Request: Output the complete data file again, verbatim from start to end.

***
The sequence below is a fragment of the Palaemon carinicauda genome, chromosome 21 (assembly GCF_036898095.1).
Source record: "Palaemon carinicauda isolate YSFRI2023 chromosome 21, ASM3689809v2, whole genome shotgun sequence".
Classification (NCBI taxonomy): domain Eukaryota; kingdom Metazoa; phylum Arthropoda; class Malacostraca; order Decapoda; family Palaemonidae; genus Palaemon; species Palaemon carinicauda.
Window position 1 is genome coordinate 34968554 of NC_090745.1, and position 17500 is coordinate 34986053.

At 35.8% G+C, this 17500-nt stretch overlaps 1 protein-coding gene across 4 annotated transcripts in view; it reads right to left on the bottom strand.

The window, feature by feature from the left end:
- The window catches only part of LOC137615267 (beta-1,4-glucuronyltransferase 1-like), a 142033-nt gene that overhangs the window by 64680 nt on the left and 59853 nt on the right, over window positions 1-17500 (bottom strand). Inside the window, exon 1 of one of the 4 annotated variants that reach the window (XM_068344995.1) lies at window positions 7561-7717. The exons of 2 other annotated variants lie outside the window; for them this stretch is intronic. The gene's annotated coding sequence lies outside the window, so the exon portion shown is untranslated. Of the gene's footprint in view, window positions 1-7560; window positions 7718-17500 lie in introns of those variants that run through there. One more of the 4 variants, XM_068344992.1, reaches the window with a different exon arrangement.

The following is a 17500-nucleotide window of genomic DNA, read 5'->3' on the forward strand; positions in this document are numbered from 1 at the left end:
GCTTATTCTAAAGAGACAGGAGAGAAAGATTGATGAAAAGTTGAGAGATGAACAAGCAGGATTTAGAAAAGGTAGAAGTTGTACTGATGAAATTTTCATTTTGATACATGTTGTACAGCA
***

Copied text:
The sequence below is a fragment of the Palaemon carinicauda genome, chromosome 21 (assembly GCF_036898095.1).
Source record: "Palaemon carinicauda isolate YSFRI2023 chromosome 21, ASM3689809v2, whole genome shotgun sequence".
Classification (NCBI taxonomy): domain Eukaryota; kingdom Metazoa; phylum Arthropoda; class Malacostraca; order Decapoda; family Palaemonidae; genus Palaemon; species Palaemon carinicauda.
Window position 1 is genome coordinate 34968554 of NC_090745.1, and position 17500 is coordinate 34986053.

At 35.8% G+C, this 17500-nt stretch overlaps 1 protein-coding gene across 4 annotated transcripts in view; it reads right to left on the bottom strand.

The window, feature by feature from the left end:
- The window catches only part of LOC137615267 (beta-1,4-glucuronyltransferase 1-like), a 142033-nt gene that overhangs the window by 64680 nt on the left and 59853 nt on the right, over window positions 1-17500 (bottom strand). Inside the window, exon 1 of one of the 4 annotated variants that reach the window (XM_068344995.1) lies at window positions 7561-7717. The exons of 2 other annotated variants lie outside the window; for them this stretch is intronic. The gene's annotated coding sequence lies outside the window, so the exon portion shown is untranslated. Of the gene's footprint in view, window positions 1-7560; window positions 7718-17500 lie in introns of those variants that run through there. One more of the 4 variants, XM_068344992.1, reaches the window with a different exon arrangement.

The following is a 17500-nucleotide window of genomic DNA, read 5'->3' on the forward strand; positions in this document are numbered from 1 at the left end:
GCTTATTCTAAAGAGACAGGAGAGAAAGATTGATGAAAAGTTGAGAGATGAACAAGCAGGATTTAGAAAAGGTAGAAGTTGTACTGATGAAATTTTCATTTTGATACATGTTGTACAGCA